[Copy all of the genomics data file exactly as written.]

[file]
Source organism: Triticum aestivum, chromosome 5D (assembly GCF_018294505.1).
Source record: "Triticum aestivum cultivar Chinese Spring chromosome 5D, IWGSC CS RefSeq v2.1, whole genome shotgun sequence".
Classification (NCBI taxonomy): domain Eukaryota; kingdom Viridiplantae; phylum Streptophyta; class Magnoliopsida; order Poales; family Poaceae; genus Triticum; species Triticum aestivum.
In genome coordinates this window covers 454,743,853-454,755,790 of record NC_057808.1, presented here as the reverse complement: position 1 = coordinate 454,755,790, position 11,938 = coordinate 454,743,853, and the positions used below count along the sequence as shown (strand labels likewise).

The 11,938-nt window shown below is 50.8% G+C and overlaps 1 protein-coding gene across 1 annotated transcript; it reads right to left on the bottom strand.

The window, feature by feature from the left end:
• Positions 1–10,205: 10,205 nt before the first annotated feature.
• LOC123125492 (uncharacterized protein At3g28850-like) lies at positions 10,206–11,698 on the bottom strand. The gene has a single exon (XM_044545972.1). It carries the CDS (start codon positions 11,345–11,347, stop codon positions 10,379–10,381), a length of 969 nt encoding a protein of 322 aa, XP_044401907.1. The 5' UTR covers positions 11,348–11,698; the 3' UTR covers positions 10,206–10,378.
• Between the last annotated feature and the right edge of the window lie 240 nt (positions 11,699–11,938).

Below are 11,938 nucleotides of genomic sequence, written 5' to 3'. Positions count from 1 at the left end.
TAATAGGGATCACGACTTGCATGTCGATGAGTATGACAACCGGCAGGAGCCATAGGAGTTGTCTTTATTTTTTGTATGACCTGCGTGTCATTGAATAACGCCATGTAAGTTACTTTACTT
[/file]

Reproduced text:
Source organism: Triticum aestivum, chromosome 5D (assembly GCF_018294505.1).
Source record: "Triticum aestivum cultivar Chinese Spring chromosome 5D, IWGSC CS RefSeq v2.1, whole genome shotgun sequence".
Classification (NCBI taxonomy): domain Eukaryota; kingdom Viridiplantae; phylum Streptophyta; class Magnoliopsida; order Poales; family Poaceae; genus Triticum; species Triticum aestivum.
In genome coordinates this window covers 454,743,853-454,755,790 of record NC_057808.1, presented here as the reverse complement: position 1 = coordinate 454,755,790, position 11,938 = coordinate 454,743,853, and the positions used below count along the sequence as shown (strand labels likewise).

The 11,938-nt window shown below is 50.8% G+C and overlaps 1 protein-coding gene across 1 annotated transcript; it reads right to left on the bottom strand.

The window, feature by feature from the left end:
• Positions 1–10,205: 10,205 nt before the first annotated feature.
• LOC123125492 (uncharacterized protein At3g28850-like) lies at positions 10,206–11,698 on the bottom strand. The gene has a single exon (XM_044545972.1). It carries the CDS (start codon positions 11,345–11,347, stop codon positions 10,379–10,381), a length of 969 nt encoding a protein of 322 aa, XP_044401907.1. The 5' UTR covers positions 11,348–11,698; the 3' UTR covers positions 10,206–10,378.
• Between the last annotated feature and the right edge of the window lie 240 nt (positions 11,699–11,938).

Below are 11,938 nucleotides of genomic sequence, written 5' to 3'. Positions count from 1 at the left end.
TAATAGGGATCACGACTTGCATGTCGATGAGTATGACAACCGGCAGGAGCCATAGGAGTTGTCTTTATTTTTTGTATGACCTGCGTGTCATTGAATAACGCCATGTAAGTTACTTTACTT